“And you have no idea why this happened?” Angela asked.
Fatima shook her head.
“I’ve been to therapists, hypnotists, New Age gurus, you name it,” she said. “I even got a CAT scan to check for tumors. No dice.”
“Would it be okay if I do a little digging of my own?” Angela asked. “I only caught a tiny glimpse of your mind from the window.”
“Knock yourself out,” Fatima replied.
Angela took a deep breath and stared into Fatima’s eyes. The bizarre visions from earlier struck first, but she pushed them aside. She caught snippets of Fatima’s daily life; mostly solitary with occasional visits to the gym or the pub.
Angela travelled further back in time, through years of anger and regret and depression, with those imaginary monsters lurking behind every moment. She finally reached Los Angeles, 2003, and the visions vanished. Fatima was painting again, beautiful and vibrant work nothing like the creature in the notebook.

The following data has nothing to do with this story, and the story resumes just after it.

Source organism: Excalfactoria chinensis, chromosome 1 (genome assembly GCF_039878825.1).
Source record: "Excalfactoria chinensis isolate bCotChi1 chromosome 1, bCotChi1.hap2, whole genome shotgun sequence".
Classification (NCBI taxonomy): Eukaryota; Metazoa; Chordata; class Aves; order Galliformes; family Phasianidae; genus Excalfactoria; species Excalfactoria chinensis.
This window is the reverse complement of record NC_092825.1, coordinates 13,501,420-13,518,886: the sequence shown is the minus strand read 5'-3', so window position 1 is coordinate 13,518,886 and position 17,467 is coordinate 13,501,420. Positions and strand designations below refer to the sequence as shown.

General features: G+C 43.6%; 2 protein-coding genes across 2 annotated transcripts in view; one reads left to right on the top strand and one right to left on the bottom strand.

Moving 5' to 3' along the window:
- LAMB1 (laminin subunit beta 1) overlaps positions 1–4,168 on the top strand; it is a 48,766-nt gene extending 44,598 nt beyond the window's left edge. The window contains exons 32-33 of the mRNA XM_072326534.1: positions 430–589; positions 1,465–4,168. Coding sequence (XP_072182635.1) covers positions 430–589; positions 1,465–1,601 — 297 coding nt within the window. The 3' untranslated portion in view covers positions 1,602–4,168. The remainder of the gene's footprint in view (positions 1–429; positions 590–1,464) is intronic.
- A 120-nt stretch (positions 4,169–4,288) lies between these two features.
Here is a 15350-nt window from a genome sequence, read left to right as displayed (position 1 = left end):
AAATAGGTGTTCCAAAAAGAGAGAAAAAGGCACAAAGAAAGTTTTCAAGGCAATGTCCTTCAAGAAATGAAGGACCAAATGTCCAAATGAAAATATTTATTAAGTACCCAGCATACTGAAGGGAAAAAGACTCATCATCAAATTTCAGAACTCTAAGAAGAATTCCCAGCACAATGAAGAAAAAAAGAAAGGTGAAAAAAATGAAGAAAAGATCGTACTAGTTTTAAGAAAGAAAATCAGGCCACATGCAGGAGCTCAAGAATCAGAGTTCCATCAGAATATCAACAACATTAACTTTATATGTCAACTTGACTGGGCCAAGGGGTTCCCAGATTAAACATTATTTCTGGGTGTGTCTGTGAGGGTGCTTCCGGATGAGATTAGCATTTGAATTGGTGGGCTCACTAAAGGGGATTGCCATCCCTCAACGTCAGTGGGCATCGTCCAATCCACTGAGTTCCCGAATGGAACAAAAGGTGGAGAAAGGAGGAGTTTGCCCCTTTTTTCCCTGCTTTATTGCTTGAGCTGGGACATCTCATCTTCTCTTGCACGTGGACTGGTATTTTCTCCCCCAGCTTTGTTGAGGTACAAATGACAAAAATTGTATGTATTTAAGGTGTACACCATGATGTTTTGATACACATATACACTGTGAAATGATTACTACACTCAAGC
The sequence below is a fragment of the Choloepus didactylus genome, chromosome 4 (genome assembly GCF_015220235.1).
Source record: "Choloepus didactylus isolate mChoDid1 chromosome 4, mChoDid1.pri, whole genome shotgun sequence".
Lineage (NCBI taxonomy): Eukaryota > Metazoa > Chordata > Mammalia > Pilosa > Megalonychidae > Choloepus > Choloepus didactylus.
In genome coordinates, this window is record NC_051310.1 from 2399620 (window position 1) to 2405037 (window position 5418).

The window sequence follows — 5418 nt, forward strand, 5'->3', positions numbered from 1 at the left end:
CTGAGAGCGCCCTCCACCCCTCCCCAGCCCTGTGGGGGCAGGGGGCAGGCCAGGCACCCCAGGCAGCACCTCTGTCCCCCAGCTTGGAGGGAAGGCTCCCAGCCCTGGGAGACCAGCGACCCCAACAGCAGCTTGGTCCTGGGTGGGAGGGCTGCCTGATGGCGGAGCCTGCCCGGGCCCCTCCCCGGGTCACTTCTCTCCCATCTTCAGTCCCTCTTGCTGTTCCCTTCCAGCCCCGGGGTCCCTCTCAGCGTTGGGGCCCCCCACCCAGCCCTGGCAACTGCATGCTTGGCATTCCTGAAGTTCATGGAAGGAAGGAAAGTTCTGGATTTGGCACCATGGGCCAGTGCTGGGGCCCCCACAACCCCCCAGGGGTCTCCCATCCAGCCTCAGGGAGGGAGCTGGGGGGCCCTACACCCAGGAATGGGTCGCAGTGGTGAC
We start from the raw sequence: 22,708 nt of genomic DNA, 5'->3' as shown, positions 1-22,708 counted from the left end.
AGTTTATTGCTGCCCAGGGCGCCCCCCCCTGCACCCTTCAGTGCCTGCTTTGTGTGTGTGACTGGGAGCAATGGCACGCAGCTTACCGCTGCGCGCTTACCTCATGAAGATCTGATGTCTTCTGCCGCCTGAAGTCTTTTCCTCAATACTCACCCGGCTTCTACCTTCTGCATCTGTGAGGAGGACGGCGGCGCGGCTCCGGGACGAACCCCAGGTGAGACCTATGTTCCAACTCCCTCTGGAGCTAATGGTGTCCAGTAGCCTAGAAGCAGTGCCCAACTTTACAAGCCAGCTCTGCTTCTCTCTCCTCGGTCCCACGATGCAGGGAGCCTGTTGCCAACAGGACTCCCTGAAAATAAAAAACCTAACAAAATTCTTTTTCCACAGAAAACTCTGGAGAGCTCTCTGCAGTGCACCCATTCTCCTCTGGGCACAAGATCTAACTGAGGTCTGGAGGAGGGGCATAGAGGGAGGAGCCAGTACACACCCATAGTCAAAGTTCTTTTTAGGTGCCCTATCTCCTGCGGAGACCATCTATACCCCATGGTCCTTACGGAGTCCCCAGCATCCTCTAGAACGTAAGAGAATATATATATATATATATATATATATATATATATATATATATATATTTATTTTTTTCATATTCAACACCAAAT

Angela focused on this time period, trying to pinpoint the precise moment when things changed. She landed on a memory of Fatima waking up on a couch with a splitting headache, aware that something was different but not quite sure what. Angela rewound to the night before, but everything was a blur; music, drinks, laughter.
“You were at a party,” Angela said.
“What?” Fatima said.
“The night you lost the ability to paint,” Angela said. “You were at a party and you were really drunk and you crashed on someone’s couch.”
“That… doesn’t really narrow it down,” Fatima said.
Angela focused on the morning after, the details of the room where Fatima woke. Huge plate glass windows looked out at the Hollywood sign. A spiral staircase led up to a balcony. A grand piano sat next to a bubbling hot tub. She described all of these things to Fatima as she pictured them.
“Oh,” Fatima said, smiling faintly. “That party.”